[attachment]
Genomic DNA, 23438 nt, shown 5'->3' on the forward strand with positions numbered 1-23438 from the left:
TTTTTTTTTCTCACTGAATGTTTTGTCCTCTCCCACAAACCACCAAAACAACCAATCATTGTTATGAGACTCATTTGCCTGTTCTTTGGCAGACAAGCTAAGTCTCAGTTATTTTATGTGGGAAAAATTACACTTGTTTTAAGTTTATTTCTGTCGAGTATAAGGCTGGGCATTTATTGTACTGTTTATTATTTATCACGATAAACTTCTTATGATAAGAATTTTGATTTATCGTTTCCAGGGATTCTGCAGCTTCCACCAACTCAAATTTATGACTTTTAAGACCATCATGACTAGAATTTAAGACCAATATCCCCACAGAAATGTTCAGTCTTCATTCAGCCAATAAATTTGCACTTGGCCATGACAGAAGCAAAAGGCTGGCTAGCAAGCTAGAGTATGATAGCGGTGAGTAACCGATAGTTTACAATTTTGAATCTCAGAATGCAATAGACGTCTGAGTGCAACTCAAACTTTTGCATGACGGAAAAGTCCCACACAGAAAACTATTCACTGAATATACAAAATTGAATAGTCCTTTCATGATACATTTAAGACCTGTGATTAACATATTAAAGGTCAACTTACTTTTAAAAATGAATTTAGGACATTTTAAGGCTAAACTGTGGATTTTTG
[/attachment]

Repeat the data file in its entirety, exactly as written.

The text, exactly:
Genomic DNA, 23438 nt, shown 5'->3' on the forward strand with positions numbered 1-23438 from the left:
TTTTTTTTTCTCACTGAATGTTTTGTCCTCTCCCACAAACCACCAAAACAACCAATCATTGTTATGAGACTCATTTGCCTGTTCTTTGGCAGACAAGCTAAGTCTCAGTTATTTTATGTGGGAAAAATTACACTTGTTTTAAGTTTATTTCTGTCGAGTATAAGGCTGGGCATTTATTGTACTGTTTATTATTTATCACGATAAACTTCTTATGATAAGAATTTTGATTTATCGTTTCCAGGGATTCTGCAGCTTCCACCAACTCAAATTTATGACTTTTAAGACCATCATGACTAGAATTTAAGACCAATATCCCCACAGAAATGTTCAGTCTTCATTCAGCCAATAAATTTGCACTTGGCCATGACAGAAGCAAAAGGCTGGCTAGCAAGCTAGAGTATGATAGCGGTGAGTAACCGATAGTTTACAATTTTGAATCTCAGAATGCAATAGACGTCTGAGTGCAACTCAAACTTTTGCATGACGGAAAAGTCCCACACAGAAAACTATTCACTGAATATACAAAATTGAATAGTCCTTTCATGATACATTTAAGACCTGTGATTAACATATTAAAGGTCAACTTACTTTTAAAAATGAATTTAGGACATTTTAAGGCTAAACTGTGGATTTTTG